Development, Education

Eigenfaces Tutorial

The main purpose behind writing this tutorial was to provide a more detailed set of instructions for someone who is trying to implement an eigenface based face detection or recognition systems. It is assumed that the reader is familiar (at least to some extent) with the eigenface technique as described in the original M. Turk and A. Pentland papers (see "References" for more details).

1. Introduction

The idea behind eigenfaces is similar (to a certain extent) to the one behind the periodic signal representation as a sum of simple oscillating functions in a Fourier decomposition. The technique described in this tutorial, as well as in the original papers, also aims to represent a face as a linear composition of the base images (called the eigenfaces).

The recognition/detection process consists of initialization, during which the eigenface basis is established and face classification, during which a new image is projected onto the "face space" and the resulting image is categorized by the weight patterns as a known-face, an unknown-face or a non-face image.

2. Demonstration

To download the software shown in video for 32-bit x86 platform, click here. It was compiled using Microsoft Visual C++ 2008 and uses GSL for Windows.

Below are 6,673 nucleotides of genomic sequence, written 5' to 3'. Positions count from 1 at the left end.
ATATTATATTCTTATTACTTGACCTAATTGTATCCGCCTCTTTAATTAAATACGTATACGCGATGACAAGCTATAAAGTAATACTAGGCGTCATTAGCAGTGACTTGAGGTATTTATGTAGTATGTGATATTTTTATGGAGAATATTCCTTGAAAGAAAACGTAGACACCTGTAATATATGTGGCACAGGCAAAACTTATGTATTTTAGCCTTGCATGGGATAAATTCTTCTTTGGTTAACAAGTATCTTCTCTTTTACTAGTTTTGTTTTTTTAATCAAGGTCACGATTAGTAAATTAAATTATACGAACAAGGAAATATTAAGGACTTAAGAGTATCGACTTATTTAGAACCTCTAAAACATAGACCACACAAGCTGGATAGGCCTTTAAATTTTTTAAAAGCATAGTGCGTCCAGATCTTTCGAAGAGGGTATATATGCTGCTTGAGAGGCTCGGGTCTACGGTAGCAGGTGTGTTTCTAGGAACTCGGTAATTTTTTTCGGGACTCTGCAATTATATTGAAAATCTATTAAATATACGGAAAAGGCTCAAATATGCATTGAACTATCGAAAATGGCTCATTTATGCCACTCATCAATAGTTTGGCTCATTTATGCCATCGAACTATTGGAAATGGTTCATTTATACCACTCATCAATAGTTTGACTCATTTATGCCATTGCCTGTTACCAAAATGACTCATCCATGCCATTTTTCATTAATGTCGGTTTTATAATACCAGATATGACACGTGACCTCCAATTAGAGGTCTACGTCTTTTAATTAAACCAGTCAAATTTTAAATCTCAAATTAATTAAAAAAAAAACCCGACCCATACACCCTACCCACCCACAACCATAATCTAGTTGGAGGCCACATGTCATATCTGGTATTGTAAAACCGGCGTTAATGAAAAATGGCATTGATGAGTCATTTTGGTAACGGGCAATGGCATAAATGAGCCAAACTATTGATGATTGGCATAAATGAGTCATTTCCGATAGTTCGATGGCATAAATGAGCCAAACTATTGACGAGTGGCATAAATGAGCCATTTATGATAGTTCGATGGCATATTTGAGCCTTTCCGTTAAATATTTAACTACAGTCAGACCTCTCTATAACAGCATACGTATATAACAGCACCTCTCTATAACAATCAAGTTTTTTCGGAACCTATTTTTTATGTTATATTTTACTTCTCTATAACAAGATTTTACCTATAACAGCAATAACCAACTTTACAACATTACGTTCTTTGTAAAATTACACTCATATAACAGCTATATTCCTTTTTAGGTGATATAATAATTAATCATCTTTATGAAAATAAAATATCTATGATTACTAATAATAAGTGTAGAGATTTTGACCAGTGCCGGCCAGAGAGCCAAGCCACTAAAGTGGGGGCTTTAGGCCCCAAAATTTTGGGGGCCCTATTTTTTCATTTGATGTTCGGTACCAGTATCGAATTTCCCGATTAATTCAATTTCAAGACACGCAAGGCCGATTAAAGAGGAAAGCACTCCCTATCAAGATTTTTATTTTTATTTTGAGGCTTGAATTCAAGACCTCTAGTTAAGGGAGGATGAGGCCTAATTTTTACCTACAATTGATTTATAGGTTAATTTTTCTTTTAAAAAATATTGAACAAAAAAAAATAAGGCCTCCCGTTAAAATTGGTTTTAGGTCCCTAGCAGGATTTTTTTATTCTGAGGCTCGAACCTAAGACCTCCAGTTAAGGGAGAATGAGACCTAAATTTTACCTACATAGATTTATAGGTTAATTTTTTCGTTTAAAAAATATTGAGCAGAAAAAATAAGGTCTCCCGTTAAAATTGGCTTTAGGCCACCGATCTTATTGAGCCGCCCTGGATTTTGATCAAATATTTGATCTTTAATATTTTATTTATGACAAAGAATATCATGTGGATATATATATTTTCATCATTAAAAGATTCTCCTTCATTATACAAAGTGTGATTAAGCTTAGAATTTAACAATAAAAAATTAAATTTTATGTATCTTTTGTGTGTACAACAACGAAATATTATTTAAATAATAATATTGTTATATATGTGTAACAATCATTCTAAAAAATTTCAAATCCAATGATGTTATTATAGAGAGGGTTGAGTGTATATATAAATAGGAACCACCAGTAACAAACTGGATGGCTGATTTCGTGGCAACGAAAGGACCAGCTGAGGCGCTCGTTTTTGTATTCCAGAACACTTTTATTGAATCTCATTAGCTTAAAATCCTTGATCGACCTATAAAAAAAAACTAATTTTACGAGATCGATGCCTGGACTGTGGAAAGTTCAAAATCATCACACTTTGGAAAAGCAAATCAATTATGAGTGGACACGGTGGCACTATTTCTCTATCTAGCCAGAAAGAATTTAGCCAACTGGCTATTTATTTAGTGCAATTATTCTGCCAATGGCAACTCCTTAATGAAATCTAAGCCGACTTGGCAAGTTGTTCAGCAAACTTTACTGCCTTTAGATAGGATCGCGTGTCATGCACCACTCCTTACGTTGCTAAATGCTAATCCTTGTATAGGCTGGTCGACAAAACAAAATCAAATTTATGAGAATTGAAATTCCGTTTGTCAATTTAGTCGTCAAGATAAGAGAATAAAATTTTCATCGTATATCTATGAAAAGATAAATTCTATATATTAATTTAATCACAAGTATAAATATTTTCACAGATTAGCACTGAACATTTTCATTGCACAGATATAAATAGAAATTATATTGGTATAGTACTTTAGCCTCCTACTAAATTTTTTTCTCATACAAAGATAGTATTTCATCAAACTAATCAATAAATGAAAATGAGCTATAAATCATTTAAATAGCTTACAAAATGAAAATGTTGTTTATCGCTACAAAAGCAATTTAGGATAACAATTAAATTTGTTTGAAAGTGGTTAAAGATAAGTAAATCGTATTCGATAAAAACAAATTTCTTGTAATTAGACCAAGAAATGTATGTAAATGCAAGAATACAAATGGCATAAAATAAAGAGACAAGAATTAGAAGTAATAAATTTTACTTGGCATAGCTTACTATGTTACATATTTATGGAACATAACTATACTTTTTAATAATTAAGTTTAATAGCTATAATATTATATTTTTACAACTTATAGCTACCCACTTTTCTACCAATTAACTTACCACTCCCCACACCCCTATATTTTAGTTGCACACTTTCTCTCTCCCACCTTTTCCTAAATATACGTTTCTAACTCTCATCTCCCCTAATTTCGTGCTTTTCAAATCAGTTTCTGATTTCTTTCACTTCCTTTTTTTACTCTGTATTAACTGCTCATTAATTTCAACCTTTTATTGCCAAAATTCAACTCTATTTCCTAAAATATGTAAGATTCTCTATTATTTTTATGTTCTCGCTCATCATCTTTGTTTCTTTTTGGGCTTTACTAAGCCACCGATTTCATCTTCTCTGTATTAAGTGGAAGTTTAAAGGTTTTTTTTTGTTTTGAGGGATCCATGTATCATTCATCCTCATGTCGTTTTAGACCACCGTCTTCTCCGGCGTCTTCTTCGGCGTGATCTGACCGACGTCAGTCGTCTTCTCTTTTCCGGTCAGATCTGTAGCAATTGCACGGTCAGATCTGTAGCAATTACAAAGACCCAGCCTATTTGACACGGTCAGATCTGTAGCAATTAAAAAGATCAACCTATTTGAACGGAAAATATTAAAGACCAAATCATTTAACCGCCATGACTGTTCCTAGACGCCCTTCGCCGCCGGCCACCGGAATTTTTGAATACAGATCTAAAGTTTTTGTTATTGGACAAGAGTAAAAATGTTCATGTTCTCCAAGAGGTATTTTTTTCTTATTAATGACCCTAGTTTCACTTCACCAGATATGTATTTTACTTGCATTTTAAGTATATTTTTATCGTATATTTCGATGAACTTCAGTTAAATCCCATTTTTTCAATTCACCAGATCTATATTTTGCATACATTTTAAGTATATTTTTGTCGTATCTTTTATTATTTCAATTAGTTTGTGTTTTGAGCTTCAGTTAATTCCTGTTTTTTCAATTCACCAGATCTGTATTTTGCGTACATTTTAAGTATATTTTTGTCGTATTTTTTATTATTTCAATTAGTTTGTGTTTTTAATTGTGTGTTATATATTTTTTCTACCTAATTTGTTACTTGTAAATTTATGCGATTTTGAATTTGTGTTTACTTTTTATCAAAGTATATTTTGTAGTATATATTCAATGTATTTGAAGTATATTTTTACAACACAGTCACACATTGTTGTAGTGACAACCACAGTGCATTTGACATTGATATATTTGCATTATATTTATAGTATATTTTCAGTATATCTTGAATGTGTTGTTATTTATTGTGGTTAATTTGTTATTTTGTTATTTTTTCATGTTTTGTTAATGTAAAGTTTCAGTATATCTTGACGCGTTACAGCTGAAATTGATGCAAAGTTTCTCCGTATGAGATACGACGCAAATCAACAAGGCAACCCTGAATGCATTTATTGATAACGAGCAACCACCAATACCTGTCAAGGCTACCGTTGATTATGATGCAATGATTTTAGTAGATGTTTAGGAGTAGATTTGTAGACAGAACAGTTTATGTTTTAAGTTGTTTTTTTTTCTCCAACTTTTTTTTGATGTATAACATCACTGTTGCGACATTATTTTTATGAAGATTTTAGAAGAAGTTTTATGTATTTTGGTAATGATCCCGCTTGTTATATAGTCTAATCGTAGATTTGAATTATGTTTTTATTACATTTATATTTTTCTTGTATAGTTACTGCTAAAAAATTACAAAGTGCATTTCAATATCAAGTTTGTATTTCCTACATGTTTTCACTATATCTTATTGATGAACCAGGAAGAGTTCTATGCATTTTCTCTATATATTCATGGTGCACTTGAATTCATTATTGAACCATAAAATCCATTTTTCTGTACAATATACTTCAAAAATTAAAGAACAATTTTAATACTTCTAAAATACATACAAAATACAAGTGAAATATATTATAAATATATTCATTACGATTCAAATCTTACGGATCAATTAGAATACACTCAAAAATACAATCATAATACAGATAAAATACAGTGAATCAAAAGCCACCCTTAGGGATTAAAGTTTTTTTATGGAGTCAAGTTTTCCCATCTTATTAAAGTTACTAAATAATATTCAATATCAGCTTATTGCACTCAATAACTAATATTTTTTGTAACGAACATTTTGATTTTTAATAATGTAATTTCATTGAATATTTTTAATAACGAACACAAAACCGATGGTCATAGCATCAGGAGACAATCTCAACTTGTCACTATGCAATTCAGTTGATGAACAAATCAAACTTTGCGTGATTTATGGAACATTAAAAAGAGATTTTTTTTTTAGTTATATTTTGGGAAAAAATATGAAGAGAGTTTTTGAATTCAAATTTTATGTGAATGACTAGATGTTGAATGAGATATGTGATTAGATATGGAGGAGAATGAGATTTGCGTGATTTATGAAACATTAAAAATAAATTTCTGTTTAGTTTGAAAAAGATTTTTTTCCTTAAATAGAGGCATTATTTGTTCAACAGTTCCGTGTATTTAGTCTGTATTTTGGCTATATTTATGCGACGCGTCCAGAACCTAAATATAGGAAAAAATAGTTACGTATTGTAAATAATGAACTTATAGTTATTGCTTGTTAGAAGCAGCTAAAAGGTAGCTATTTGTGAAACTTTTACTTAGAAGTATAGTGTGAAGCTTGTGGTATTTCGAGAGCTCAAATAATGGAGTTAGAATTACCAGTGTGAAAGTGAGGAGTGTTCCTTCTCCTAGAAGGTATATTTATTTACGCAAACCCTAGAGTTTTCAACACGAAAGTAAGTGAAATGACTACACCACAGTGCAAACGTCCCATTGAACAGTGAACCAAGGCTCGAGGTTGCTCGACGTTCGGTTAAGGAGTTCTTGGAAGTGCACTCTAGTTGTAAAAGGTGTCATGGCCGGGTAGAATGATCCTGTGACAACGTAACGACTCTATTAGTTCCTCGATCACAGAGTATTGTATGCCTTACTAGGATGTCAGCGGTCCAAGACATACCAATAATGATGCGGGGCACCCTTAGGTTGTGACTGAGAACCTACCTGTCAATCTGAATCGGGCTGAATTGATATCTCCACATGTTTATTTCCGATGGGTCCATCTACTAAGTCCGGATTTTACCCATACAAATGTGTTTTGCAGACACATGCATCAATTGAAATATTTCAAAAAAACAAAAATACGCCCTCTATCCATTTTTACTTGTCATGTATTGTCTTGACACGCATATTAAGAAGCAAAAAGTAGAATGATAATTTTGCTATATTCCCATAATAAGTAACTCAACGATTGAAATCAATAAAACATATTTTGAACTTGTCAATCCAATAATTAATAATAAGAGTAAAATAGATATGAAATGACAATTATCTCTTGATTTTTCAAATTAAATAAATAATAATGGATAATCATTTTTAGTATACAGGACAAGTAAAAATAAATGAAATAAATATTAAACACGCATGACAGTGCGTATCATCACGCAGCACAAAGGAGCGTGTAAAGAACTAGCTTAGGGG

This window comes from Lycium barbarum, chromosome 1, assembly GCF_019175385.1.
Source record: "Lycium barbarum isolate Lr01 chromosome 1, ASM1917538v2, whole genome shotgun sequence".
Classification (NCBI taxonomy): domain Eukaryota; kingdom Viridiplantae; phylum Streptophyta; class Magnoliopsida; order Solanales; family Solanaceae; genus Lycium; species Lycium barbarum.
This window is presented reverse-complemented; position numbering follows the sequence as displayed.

3. Establishing the Eigenface Basis

First of all, we have to obtain a training set of M grayscale face images I_1, I_2, ..., I_M. They should be:

  1. face-wise aligned, with eyes in the same level and faces of the same scale,
  2. normalized so that every pixel has a value between 0 and 255 (i.e. one byte per pixel encoding), and
  3. of the same N \times N size.

So just capturing everything formally, we want to obtain a set \{ I_1, I_2, ..., I_M \}, where \begin{align} I_k = \begin{bmatrix} p_{1,1}^k & p_{1,2}^k & ... & p_{1,N}^k \\ p_{2,1}^k & p_{2,2}^k & ... & p_{2,N}^k \\ \vdots \\ p_{N,1}^k & p_{N,2}^k & ... & p_{N,N}^k \end{bmatrix}_{N \times N} \end{align} and 0 \leq p_{i,j}^k \leq 255.

Once we have that, we should change the representation of a face image I_k from a N \times N matrix, to a \Gamma_k point in N^2-dimensional space. Now here is how we do it: we concatenate all the rows of the matrix I_k into one big vector of dimension N^2. Can it get any more simpler than that? Continue reading

1018 Kudos